Friday, January 1, 2010

It's Manny, not Floyd, who's the bigger draw

MANILA, Philippines - Contrary to what Floyd Mayweather Jr. insists, it’s Manny Pacquiao who’s the draw in their now-on-now-off showdown at the MGM Grand Garden Arena in Las Vegas on March 13 – if it pushes through at all.

In his field of dreams, Mayweather thinks he’s still the marquee attraction he once was. Pretty Boy ended a 21-month layoff to beat an undersized Juan Manuel Marquez on points last September and despite the physical disparity, couldn’t knock out the gritty Mexican.

Pacquiao is at the peak of his career and with seven world titles in seven weight divisions, nobody doubts he’s the world’s No. 1 pound-for-pound fighter except Mayweather and his equally mentally imbalanced father Floyd Sr.

Pacquiao is assured of a $25 million paycheck apiece if the Mayweather fight goes on as scheduled. The guarantee alone matches what Pacquiao signed for in his two fights against Ricky Hatton and Miguel Cotto last year.

Top Rank chairman Bob Arum recently said if Mayweather proves difficult, he’ll keep the fight date and move in Paul Malignaggi as Pacquiao’s opponent instead. So Mayweather’s pull-out is no sweat off Pacquiao’s back – it’s his loss, more than anybody else’s.

Mayweather, who’ll be 33 on Feb. 24, has been playing mind games lately, obviously trying to unsettle Pacquiao. But his tricks aren’t working. In fact, they’re backfiring. If Arum decides to can Mayweather, Pretty Boy wouldn’t be able to earn as much fighting somebody else – Matthew Hatton just isn’t in Pacquiao’s class and the pay-per-view hits will prove it for sure.

Mayweather is insisting on blood doping tests, which aren’t required by the Nevada State Athletic Commission (NSAC). His contention is Pacquiao has been using illegal drugs to enhance his power as he moves up in weight. No fighter in history has been able to even remotely duplicate Pacquiao’s feat of winning world titles from flyweight (112 pounds) to welterweight (147) in a period of 11 years.

Arum has reportedly asked the NSAC to conduct a special hearing on the issue and Jan. 19 was mentioned as a target date. Urine tests are required by the NSAC but there are no protocols for blood examinations.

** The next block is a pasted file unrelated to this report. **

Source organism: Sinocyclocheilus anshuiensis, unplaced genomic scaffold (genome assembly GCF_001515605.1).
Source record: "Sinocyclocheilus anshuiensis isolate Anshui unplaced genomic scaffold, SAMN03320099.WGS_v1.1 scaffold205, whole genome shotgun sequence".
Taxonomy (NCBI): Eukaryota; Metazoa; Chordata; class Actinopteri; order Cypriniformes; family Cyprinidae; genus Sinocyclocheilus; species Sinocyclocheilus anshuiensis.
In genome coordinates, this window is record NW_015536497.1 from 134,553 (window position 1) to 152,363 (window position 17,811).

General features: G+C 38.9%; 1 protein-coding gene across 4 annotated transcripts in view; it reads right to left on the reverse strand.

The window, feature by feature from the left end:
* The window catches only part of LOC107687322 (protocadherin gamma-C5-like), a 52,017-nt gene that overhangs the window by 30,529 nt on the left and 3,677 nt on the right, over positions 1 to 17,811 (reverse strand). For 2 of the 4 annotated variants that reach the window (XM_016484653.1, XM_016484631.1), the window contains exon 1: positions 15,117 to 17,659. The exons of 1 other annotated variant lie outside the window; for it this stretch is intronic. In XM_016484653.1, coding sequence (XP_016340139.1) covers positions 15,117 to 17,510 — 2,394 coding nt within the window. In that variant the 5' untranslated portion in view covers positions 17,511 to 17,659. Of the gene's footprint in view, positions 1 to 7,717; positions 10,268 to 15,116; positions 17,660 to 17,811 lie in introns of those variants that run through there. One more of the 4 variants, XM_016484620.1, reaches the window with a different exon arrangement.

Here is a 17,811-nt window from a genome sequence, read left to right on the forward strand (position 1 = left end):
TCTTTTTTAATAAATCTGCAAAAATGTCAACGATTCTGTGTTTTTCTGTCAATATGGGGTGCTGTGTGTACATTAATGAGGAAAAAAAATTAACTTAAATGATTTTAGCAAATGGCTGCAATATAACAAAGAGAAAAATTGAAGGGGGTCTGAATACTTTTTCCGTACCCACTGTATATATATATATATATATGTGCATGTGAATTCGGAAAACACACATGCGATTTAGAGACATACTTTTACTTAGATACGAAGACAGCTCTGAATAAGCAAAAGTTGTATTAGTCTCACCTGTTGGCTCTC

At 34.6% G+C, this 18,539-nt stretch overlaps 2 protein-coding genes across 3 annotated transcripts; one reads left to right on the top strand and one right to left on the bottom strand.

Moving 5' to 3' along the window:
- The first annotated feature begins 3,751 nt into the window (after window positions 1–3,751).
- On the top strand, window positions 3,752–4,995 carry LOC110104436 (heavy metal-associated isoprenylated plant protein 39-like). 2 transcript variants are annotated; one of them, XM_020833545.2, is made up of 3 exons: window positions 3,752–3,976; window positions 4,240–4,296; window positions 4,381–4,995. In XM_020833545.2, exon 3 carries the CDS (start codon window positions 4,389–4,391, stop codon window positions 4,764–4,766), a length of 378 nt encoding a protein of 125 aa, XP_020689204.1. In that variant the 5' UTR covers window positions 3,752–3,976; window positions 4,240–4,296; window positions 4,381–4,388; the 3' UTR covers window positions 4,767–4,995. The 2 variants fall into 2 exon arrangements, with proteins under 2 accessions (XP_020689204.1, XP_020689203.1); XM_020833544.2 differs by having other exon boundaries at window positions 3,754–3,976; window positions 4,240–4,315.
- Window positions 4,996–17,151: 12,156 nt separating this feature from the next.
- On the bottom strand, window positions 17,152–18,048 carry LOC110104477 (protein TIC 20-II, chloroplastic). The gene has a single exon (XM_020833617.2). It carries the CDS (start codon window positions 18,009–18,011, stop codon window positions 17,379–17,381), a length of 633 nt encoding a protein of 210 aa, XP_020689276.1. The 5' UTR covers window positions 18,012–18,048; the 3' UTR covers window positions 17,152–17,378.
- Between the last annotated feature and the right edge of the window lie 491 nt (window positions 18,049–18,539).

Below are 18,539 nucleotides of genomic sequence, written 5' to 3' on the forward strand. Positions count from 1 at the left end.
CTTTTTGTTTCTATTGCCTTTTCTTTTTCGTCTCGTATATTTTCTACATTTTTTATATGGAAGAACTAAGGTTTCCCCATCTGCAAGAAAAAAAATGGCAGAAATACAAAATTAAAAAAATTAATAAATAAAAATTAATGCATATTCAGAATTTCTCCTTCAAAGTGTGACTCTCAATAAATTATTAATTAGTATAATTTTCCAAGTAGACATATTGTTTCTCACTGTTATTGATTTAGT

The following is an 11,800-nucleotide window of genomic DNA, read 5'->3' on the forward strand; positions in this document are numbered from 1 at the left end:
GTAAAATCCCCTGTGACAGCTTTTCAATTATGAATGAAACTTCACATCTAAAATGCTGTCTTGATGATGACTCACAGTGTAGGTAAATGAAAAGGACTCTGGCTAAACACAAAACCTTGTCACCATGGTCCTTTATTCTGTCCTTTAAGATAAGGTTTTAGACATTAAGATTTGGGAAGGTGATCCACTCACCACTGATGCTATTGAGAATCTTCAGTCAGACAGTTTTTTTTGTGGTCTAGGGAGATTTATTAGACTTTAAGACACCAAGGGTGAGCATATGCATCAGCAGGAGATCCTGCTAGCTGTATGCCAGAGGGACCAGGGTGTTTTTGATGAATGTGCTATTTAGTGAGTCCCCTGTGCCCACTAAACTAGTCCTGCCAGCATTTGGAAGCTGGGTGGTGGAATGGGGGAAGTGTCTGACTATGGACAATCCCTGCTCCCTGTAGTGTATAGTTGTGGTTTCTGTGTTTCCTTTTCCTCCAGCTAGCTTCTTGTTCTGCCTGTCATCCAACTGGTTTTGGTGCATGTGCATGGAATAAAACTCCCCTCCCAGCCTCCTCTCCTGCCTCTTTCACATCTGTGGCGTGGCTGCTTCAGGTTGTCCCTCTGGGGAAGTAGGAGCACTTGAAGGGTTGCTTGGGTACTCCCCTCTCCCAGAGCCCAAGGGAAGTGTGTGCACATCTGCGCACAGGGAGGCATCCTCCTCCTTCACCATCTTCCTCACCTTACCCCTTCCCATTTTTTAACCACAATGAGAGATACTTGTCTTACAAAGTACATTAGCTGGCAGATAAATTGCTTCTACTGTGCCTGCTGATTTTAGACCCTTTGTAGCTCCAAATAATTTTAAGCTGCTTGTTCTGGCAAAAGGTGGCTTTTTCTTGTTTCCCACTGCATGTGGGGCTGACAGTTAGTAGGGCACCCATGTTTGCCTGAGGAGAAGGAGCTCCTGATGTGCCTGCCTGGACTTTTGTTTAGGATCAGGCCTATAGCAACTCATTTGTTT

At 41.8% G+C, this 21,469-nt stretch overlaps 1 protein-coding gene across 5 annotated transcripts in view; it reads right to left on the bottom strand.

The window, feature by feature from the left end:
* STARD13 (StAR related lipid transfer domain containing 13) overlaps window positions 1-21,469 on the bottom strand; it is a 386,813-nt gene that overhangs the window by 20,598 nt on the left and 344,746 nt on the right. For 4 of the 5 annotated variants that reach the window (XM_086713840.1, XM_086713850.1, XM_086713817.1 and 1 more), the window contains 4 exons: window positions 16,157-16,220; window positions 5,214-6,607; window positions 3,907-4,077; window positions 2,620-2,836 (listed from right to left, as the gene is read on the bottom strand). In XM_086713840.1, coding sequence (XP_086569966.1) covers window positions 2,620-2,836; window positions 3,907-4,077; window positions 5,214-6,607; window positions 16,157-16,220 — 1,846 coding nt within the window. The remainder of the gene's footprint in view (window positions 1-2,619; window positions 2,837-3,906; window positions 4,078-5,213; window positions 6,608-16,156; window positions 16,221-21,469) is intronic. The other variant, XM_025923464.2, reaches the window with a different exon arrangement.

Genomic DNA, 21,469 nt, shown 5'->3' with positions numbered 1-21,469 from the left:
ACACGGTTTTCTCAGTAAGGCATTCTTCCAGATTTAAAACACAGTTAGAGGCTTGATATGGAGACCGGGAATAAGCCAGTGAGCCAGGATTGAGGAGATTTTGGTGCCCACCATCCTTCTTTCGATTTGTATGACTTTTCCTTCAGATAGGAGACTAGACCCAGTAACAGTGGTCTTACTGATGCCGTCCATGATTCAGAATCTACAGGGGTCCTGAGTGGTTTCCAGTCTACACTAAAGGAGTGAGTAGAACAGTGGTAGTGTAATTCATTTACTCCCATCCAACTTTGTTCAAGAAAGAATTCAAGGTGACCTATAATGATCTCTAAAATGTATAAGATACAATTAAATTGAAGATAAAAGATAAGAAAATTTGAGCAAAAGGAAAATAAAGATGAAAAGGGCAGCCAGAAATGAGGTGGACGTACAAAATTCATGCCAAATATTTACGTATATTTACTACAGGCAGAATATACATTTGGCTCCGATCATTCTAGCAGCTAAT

“We’ll go along with what the Nevada commission decides,” said Arum. “We want this fight to go forward.” If Mayweather disagrees with what the NSAC decides as regards blood testing, Arum said he’ll sign up Malignaggi.

Solar Sports chief operating officer Peter Chanliong said the Pacquiao-Mayweather fight is what fans want to see.

“It’s great for boxing,” said Chanliong. “Manny doesn’t have a mean bone in his body, he’s a gentle guy and a global icon. Mayweather is a perfect opponent because he’s completely the opposite of Manny. He’s the bad guy. It’s Manny’s time now. His last three fights against Oscar de la Hoya, Hatton and Cotto have established him as the greatest fighter of this era. Against De la Hoya, Manny was exposed globally on HBO’s 24/7. When he took out Hatton, it was clear that Manny had arrived. And when he stopped Cotto, that was his defining moment.”

Chanliong said the top US venues bidding to host the Pacquiao-Mayweather fight was an indication of the Filipino’s drawing power.

New York’s Yankee Stadium, the giant Cowboys Stadium in Texas and the Staples Center of Los Angeles were among the sites under consideration. Even the Araneta Coliseum got into the picture with owner Jorge Araneta saying, “All Filipinos have a stake in this fight so it’s only fair that it be held here where even minimum wage earners can afford to watch Manny in action live.”

But in the end, the choice came down to the MGM Grand Garden Arena because Las Vegas is where the money is.

Whoever is Pacquiao’s opponent, Solar Sports has the exclusive TV fight rights for the Philippines. Solar Sports has a contract as Pacquiao’s coveror until 2013.

Chanliong said Arum plans to offer selected seats for $2,500 each. “It’s expected to be the biggest boxing grosser of all time,” he continued. “While only about 300 seats will go for $2,500 apiece, Bob expects a sellout. The pay-per-view sales will go over the record set by De la Hoya-Mayweather in 2007.”

The De la Hoya-Mayweather pay-per-view record is between 2.14 and 2.4 million hits. The Pacquiao-Mayweather fight could go over three million buys.

“Manny’s guarantee of $25 million is something only four or five athletes in the world get,” said Chanliong. “Manny’s been on the cover of Time Magazine and he was interviewed on the Kimmel show. Everyone’s falling over Manny. He’s in rare company with Roger Federer, Maria Sharapova, Tiger Woods, Kobe Bryant and LeBron James and he deserves the recognition. Anyone who’s featured on HBO’s 24/7 walks on rarefied air, that’s a measure of his global status.”

Chanliong said the recent Pacquiao-Cotto fight registered the highest viewership of any bout shown by Solar on the GMA network with at least 80 percent of households tuned in.

“Manny’s rise from his first fight as a 106-pounder in 1995 to his last fight to win the welterweight championship is astounding,” said Chanliong. “And he hasn’t slowed down. He has brought his speed and power with him moving from division to division. That’s what makes him phenomenal.”

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